7 steps to becoming a ‘CEO Academy’

Source: World Economic Forum


Any discussion of CEO succession planning has to start with a single fact: most companies do a good job of developing internal candidates. According to one recent analysis, more than eight in 10 executives who are appointed to the top job came from within the organisation. Internally appointed CEOs tend to stay in the role longer and often perform better than externally appointed candidates. For those reasons, internal candidates remain the preferred choice of corporate directors by a wide margin.

But while most companies do a good job of developing CEO candidates, a handful do a truly amazing job of it, producing a disproportionately high number of CEOs relative to their peers. Among the companies in the S&P 1500, General Electric produces nearly 25 times the average. IBM produces nearly 20 times more. Procter & Gamble, Honeywell International, HP, General Motors and United Technologies all produce at least 10 times more than average.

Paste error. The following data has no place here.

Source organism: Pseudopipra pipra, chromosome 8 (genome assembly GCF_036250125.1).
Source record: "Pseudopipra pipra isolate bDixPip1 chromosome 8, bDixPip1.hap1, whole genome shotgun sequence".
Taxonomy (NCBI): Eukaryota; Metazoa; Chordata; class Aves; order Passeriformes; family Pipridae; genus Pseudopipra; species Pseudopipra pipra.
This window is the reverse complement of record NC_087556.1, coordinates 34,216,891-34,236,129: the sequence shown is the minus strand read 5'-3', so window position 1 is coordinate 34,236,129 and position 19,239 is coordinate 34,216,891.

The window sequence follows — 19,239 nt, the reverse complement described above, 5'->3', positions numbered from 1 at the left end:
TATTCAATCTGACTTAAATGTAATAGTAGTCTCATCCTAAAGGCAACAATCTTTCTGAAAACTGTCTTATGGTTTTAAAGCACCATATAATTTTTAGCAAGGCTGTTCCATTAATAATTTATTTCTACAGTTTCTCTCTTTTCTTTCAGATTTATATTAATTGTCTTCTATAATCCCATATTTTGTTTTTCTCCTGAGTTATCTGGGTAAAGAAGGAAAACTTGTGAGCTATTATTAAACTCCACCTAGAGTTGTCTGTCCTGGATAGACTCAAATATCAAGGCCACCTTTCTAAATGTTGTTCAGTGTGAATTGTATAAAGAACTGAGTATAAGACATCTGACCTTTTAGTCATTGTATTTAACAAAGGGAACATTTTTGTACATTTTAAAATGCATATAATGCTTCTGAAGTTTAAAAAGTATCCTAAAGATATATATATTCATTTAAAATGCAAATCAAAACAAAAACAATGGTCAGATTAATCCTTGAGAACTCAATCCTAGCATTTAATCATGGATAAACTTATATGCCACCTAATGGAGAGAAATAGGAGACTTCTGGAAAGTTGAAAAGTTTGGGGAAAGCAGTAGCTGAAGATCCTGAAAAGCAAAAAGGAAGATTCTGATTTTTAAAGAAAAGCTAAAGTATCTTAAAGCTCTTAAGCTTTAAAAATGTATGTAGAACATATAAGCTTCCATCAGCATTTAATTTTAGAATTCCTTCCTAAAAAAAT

Earlier this year, we looked at 2,180 CEOs around the world to see where they worked during their careers. This analysis – which looked at the CEOs of every company listed on the S&P 1500, FTSE 250, DAX 30, EURONEXT 100, Hang Seng 50 and Nikkei 250 – resulted in the identification of 42 companies around the globe that are truly world-class executive talent developers.

The CEOs these companies produce – and the large volume of them – are not the result of good luck or coincidence, but of a commitment to a set of activities designed to continuously identify and develop tomorrow’s leaders; activities shared by a select group of other high-performing organisations around the world, which are adoptable by other companies that want to improve their own internal pipeline of potential CEO succession candidates.

We call these organisations CEO Academies – and their reach and impact in the marketplace are substantial. So what do CEO Academy companies do that enables them to develop such a strong pipeline of future leaders?

Read the full article on World Economic Forum

Similar Posts

Comments are closed.